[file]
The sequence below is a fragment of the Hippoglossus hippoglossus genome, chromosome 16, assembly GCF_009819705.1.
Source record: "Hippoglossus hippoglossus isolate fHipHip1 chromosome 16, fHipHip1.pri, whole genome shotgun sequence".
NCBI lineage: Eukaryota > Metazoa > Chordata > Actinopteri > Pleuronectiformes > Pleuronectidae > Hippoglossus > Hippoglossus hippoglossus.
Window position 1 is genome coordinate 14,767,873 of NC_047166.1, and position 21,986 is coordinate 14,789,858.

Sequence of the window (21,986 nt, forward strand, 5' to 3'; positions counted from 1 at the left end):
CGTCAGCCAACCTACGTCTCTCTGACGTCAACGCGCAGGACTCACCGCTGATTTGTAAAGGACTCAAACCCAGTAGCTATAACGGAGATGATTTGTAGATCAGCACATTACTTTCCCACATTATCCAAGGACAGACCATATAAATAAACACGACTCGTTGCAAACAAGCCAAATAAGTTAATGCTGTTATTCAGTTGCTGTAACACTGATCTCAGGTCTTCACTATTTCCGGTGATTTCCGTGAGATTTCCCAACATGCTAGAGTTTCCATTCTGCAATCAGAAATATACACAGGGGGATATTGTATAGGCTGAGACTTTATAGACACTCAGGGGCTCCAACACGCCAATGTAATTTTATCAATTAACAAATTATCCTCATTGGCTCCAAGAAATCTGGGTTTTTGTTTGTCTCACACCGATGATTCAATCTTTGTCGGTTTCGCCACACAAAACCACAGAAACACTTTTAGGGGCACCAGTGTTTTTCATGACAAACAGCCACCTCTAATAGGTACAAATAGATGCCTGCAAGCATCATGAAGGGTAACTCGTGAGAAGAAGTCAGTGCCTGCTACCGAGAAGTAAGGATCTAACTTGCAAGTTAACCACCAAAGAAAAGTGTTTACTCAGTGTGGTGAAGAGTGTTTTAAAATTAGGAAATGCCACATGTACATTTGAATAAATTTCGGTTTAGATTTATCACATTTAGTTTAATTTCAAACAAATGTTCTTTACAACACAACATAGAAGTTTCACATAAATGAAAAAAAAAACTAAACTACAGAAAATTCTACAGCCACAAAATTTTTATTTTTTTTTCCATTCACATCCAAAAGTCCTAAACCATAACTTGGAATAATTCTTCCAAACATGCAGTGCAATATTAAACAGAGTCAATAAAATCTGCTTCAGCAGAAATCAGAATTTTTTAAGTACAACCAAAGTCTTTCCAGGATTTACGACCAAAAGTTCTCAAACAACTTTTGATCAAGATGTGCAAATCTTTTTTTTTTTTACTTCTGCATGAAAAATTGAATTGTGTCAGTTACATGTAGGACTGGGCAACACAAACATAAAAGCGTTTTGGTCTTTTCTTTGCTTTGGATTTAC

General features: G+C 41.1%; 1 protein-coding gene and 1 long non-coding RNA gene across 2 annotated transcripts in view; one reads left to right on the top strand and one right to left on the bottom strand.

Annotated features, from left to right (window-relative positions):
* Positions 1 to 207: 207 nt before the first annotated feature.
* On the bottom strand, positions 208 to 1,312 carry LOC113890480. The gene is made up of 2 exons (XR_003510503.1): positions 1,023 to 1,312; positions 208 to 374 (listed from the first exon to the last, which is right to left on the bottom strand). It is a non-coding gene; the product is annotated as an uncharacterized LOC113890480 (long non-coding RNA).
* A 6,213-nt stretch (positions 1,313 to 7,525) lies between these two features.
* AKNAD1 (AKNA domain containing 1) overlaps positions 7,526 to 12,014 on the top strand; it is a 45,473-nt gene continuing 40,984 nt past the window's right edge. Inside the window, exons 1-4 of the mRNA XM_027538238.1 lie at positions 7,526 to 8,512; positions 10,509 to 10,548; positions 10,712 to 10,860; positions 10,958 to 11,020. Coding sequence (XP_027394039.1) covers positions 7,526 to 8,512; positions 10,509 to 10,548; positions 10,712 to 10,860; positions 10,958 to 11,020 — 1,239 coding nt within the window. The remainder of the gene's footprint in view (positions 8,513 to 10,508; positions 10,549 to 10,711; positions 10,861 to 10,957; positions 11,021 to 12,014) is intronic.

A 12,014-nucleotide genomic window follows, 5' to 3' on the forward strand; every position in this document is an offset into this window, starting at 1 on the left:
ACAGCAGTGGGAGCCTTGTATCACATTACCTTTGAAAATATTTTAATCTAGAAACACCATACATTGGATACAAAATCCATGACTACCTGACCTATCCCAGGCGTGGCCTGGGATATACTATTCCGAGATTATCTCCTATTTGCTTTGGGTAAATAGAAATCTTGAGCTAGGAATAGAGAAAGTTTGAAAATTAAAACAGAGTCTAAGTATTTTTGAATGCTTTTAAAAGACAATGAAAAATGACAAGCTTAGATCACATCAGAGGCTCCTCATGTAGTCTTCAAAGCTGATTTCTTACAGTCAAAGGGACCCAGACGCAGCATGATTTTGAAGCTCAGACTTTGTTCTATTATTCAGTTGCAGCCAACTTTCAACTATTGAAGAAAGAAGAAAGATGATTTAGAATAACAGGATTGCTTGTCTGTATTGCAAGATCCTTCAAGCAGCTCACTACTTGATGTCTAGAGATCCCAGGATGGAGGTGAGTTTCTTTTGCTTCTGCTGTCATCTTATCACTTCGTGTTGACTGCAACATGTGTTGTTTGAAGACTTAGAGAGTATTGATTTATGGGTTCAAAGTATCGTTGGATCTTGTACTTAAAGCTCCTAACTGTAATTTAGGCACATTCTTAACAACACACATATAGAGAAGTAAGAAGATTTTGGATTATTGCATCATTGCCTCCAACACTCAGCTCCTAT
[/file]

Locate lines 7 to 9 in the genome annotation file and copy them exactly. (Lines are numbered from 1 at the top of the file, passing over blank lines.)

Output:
General features: G+C 41.1%; 1 protein-coding gene and 1 long non-coding RNA gene across 2 annotated transcripts in view; one reads left to right on the top strand and one right to left on the bottom strand.

Annotated features, from left to right (window-relative positions):
* Positions 1 to 207: 207 nt before the first annotated feature.